Video: Low Over London From Inside a Lancaster Heavy Bomber

Ever wondered what it was like to pilot one of the RAF’s World War II heavy bombers that featured giant bubble canopies, or to see the Earth whip by in stereo from the plexiglass enclosed bombardier’s seat in the very nose of such a beast?

Now you can find out, and not in some grainy black and white footage from the war.  Click through the jump for some awesome footage that MoD cameramen shot from inside the RAF’s Avro Lancaster bomber as it overflew London for Queen Elizabeth’s Diamond Jubilee yesterday. (It’s the four-engined plane shown above, flying with a Hawker Hurricane and Supermarine Spitfire, but you knew that.)

The Lancaster was RAF Bomber Command’s main heavy bomber during the war, where it was used to pound targets in Germany during nighttime raids starting in 1942. The U.S.’ fleets of B-17 Flying Fortresses and B-24 Liberators had the unenviable job of pummeling German targets during the daytime, in full view of Nazi antiaircraft gunners and fighter planes.

Random fact: A later evolution of the Lancaster design, the Avro Shackleton, would serve in the RAF from the 1950s until 1991 as a maritime patrol and airborne early warning plane.

Watch the video and just imagine sitting in the glass-nose of the Lancaster as you try to put bombs on target while AA artillery explodes all around you.

16 Comments on "Video: Low Over London From Inside a Lancaster Heavy Bomber"

  1. matheusdiasuk | June 6, 2012 at 10:39 am | Reply

    Great video and pictures.
    Also, is good to remember today is the 68th anniversary of the D-Day. For those fallen warriors, we salute their sacrifice.

  2. Random fact: Ive never liked the name Shackleton

  3. Great video.

  4. What's that cloth in the ****pit used for?

  5. Awesome view! Peter Jackson needs to hurry up with that Dambusters movie.

  6. Interesting random fact – the machine gun ammunition belts on the B-17 50 cals were 27 feet long. If you shot the entire belt at an incoming German fighter – then you gave him 'the Whole Nine Yards.'

  7. Sweet pics like the Hurricane the best.

  8. Came across this as well. Same flight? I only assume so. Enjoy!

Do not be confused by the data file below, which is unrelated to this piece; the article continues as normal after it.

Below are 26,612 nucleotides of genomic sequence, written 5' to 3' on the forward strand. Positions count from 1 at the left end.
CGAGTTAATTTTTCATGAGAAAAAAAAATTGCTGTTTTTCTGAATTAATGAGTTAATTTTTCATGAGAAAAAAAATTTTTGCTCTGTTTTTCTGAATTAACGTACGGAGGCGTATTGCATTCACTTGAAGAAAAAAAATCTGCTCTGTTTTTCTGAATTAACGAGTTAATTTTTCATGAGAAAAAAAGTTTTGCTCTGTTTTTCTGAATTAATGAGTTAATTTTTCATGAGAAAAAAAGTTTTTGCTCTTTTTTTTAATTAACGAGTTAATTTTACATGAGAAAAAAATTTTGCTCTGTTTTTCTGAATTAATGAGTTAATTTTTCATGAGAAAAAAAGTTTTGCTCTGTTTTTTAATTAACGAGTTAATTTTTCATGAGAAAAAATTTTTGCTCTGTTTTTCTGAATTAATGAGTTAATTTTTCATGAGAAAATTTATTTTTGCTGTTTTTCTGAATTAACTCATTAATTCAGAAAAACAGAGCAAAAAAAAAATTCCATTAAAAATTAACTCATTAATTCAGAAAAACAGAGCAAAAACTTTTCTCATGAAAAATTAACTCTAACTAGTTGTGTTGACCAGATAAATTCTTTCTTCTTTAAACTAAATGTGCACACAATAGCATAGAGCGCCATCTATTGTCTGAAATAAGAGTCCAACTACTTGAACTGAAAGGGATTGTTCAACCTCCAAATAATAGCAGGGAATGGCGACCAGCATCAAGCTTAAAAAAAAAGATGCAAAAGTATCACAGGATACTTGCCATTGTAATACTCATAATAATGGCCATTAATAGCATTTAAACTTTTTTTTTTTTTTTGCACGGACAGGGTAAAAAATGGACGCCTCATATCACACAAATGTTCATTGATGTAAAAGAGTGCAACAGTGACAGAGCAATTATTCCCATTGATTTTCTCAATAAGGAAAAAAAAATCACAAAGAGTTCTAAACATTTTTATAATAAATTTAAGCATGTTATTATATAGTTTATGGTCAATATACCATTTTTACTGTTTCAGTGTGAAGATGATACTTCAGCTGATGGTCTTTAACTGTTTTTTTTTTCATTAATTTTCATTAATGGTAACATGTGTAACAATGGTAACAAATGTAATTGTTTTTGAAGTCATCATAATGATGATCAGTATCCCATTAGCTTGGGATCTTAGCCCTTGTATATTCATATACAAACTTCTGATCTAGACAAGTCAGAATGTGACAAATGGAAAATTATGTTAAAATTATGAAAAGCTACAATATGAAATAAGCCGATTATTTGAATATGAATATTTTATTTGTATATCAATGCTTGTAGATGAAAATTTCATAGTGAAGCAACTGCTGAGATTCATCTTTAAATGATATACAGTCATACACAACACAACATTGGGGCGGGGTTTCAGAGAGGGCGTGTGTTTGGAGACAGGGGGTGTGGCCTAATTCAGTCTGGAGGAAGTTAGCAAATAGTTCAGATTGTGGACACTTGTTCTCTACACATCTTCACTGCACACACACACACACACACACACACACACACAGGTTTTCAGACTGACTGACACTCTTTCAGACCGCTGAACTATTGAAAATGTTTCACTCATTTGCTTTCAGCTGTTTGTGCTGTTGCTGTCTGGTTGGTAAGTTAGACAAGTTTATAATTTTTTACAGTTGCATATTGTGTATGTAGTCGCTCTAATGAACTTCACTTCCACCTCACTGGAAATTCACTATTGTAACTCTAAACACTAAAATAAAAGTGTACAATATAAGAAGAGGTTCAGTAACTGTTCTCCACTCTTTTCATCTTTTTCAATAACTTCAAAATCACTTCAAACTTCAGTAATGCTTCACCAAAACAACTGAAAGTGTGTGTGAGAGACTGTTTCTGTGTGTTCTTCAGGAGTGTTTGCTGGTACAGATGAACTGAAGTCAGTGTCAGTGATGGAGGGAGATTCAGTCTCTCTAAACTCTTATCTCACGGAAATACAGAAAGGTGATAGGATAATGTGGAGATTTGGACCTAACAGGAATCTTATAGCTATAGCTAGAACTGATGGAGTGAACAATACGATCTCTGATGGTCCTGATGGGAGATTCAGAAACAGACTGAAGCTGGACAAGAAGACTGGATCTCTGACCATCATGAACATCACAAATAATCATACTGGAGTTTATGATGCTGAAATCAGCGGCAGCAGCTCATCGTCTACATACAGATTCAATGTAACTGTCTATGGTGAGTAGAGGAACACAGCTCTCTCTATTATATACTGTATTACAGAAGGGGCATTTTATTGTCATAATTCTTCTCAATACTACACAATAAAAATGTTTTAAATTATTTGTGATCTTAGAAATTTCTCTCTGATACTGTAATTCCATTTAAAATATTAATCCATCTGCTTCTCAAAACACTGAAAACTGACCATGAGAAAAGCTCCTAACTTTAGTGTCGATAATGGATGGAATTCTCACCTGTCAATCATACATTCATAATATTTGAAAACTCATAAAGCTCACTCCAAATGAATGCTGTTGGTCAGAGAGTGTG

9. it's possibly a niggly point, and i certainly don't mean to have a go at the bravery or skill of the us aircrews, but wasn't the whole day-light bombing strategy their own command's decision, which the british had tried earlier and found to be too costly in planes and men? especially as the uk at that time lacked a decent long-range fighter (as did the us to start with, which they later fixed) – hence why the british moved to the night time attacks (which were less accurate, but when you have 1000 bombers attacking a city a few are bound to hit!). oh and it was a rare patriotic feeling this past jubilee weekend, nice to see us with our flags and service people celebrated for a change, along with the queen of course. cheerio!

  10. Given the choice of flying daytime bombing with the 8th, or nighttime bombing with the RAF (actually I'd prefer neither), statistically I'd be safer in a B-17 or a B-24 than in a Lancaster. Their crew losses were horrendous, on par with the German submarine fleet.

  11. stephen russell | June 6, 2012 at 9:24 pm | Reply

    How much for fee ride, awesome, Id go.
    Paid 449.00 to ride in B17G, Aluminum Overcast, 4-12 over So CA.
    Awesome experience, for anyone to have.
    Next plane rides: B25, B24.

  12. Aren't vintage warbird planes a bit less safe than modern planes and possibly not suited for ferrying spectators around?

  13. Richard OBrien | June 7, 2012 at 8:00 pm | Reply

    Daft? These bombers murdered 800,000 non combatants in Germany. Dresden and so many centers of historic cultural significance, reduced to rubble. Indefensible Mass murder, with minimal effect upon German war production. (Strategic Bombing Survey)
    And last time I checked, there were few "Nazi" officers in the Wehrmacht or the other branches of the German Armed Forces.
    Let's stop the BS.


  15. All guns in B29, except the tail gun were remote controlled. The gunners had bubbles for observation. I thing there were both 20mm and 50 cal but I am not sure.

  16. it isnt very often that you get to see a ww2 aircraft fly over a famous city like london. when it does everyone wants to see it go over. i know i sure as hell would!

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